By Pascale Loftus for Squarely Magazine.
Photography courtesy of Ania Shrimpton.


Jeff Johns, affectionately known as Big Jeff, is an icon in Bristol. You may not know the name, though if you’ve ever attended a gig in Bristol, you’ve probably seen the man. A familiar amongst Bristol gig-goers, Jeff is usually found posted at the front barrier of the Exchange, the Louisiana, or a plethora of other staple venues. Truly part of the furniture in Bristol’s music scene, Big Jeff’s regular sightings throughout music venues everywhere ignited a kind of cult following behind him. As such, it only seemed right that Jeff Johns be our inaugural Squarely Bristol Hero.


What do you love most about the Bristol creative scene?

I like the diverse creativity we have across the city in all forms. Bristol has a lot to offer and has a worldwide reputation for our culture. Through creativity we can help each other tackle many subjects.

You’ve been open about your struggles with mental health – at what point in your life did you turn to art as a way of coping with difficult emotions?

I think it happened after an art group that I attended lost its funding. I had time on my hands when I could no longer attend so it made me think about how I could still create as it made me feel positive. So, I started painting in my kitchen. Whenever I’ve been in a sticky emotional phase it became an expressive way of dealing with difficult emotions.

How have you found your rise to fame in the Bristol creative scene? We’ve seen the overwhelming support you receive but does it ever get too much?

Oh yeah! Sometimes it does get overwhelming. I usually need a day or two to lock myself away when I feel it becomes too much. I’m not very good at responding to messages or communicating in those moments so usually 24 hours of solitary confinement does the trick! If people give me compliments I always say thank you!

Your paintings of the artists who inspire you are particularly touching. Are there any inspiring Bristol creatives who you’d like to paint in the future?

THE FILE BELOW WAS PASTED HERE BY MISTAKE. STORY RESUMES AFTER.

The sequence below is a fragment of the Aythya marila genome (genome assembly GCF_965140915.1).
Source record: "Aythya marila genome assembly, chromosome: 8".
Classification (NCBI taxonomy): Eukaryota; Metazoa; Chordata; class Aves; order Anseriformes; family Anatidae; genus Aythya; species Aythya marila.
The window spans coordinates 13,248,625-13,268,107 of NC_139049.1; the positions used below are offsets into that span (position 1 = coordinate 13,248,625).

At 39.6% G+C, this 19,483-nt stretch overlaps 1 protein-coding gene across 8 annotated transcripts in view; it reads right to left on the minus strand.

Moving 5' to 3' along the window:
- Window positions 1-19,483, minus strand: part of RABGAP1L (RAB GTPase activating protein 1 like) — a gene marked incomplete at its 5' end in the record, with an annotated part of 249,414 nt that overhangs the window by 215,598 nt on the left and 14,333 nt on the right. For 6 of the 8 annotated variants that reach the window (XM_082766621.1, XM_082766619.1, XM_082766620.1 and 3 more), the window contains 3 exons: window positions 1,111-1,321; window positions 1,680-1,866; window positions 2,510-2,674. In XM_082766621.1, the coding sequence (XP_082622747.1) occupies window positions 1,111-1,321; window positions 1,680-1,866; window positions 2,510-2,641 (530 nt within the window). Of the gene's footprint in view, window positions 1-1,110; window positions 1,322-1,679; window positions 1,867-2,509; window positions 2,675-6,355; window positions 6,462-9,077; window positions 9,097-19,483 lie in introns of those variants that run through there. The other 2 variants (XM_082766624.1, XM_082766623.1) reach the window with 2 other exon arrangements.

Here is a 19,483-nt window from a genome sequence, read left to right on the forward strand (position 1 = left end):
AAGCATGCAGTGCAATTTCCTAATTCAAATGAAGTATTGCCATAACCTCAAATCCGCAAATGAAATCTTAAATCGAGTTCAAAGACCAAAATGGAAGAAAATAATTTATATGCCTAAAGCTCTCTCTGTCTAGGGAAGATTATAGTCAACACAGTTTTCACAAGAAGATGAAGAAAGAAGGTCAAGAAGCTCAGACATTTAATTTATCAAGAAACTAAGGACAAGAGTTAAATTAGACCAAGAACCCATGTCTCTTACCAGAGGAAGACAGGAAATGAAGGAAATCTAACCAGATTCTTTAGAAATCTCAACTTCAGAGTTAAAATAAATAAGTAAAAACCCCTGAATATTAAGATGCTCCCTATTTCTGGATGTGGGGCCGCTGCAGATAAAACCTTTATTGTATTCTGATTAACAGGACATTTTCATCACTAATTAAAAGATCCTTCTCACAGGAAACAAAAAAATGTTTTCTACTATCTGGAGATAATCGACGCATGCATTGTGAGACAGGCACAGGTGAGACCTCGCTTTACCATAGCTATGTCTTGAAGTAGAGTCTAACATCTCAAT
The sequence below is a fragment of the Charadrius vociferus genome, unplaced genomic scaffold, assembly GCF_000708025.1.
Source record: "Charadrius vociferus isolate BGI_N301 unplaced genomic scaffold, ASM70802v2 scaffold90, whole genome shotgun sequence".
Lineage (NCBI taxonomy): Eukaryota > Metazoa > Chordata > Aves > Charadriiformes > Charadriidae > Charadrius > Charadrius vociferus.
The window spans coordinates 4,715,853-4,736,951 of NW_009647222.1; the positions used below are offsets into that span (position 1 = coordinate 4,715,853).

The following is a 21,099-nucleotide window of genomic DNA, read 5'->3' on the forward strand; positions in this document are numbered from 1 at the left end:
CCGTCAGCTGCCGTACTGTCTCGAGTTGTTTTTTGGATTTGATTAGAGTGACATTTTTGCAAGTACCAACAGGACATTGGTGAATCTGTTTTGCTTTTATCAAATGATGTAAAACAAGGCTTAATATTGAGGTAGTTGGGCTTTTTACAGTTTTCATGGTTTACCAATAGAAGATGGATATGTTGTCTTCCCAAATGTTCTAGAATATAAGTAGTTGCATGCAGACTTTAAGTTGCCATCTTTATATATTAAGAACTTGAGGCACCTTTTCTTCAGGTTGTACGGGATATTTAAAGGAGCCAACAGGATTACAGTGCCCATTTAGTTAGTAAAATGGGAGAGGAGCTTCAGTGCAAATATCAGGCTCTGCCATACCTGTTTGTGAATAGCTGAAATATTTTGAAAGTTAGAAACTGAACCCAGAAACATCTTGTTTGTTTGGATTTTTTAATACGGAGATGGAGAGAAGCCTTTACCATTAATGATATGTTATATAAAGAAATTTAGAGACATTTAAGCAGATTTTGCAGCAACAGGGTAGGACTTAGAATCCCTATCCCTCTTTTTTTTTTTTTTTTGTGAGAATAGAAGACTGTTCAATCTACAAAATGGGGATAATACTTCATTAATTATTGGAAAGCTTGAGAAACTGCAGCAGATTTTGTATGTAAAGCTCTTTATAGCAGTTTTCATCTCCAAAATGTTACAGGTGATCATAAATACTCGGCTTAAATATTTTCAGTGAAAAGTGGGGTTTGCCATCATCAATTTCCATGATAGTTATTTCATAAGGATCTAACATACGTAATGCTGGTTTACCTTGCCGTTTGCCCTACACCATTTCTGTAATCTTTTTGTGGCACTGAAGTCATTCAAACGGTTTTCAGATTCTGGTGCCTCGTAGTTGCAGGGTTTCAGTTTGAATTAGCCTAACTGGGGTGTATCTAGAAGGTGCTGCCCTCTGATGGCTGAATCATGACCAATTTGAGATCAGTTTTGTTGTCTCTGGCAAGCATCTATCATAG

Yes, there definitely are but it’s hard to name them! I am currently working on a painting of my band “The Outlines”, we just played at Greenman Festival for the first time, it was an incredible experience. I went through a phase of painting musicians at gigs which was fun. I think I might like to paint “Grove” and “Kid Carpet” and probably lots more too.

Have you got any advice for young creatives starting out in Bristol?

Don’t listen to the naysayers. Do something you believe in and give yourself space to find your creative voice.

We were all deeply saddened to hear of the house fire that occurred last year. How have you been doing since?

I’m doing ok. It’s quite amazing that it’s only been just over a year ago since the accident and I’m making some good progress. I’m still struggling with some physical limitations but I’m trying to get out and enjoy life!

You have said you’ve been teaching yourself to paint with your right hand since your left was badly injured. How have you found this process?
Actually, I am now painting with my left hand again. When I was in hospital and my hand was bandaged I had to use the other hand when I did the window paintings. I wasn’t sure if I would ever be able to ever use my left hand again but when I left the hospital I thought “Come on, I’m ready!”

Your paintings are such raw representations of your emotions – how have you found your relationship with creating art since the fire?

Tricky one. I’ve had to reassess my energy. I don’t have the prolonged sessions and I need to deal with the reconstruction of my life. It does have an impact and my style has slightly changed.

Who would you say your biggest artistic inspirations are?

My Gran on my dads side. She was an amazing artist and had a big influence on me consciously and unconsciously. I like Picasso and Banksy – all artists have an impact on me.

You’re quite possibly the most iconic ‘gigger’ in Bristol – can you tell us about your favourite venue in Bristol and why?

I absolutely love the Louisanna and The Exchange – they feel like home to me.

You’ve also performed under the name Manic F – will he be returning to our stages any time soon, ketchup bottle in hand?

(laughs) I used this alter ego to process difficult emotions. It could well happen…

What’s next for Big Jeff?

There is a new collection of works in the pipeline for an exhibition later in the year, which I’m really excited about! Please follow @bigjeffjohnsart to keep up to date!


You can learn more about Jeff Johns’ life and art at his website
Read more from Squarely magazine at


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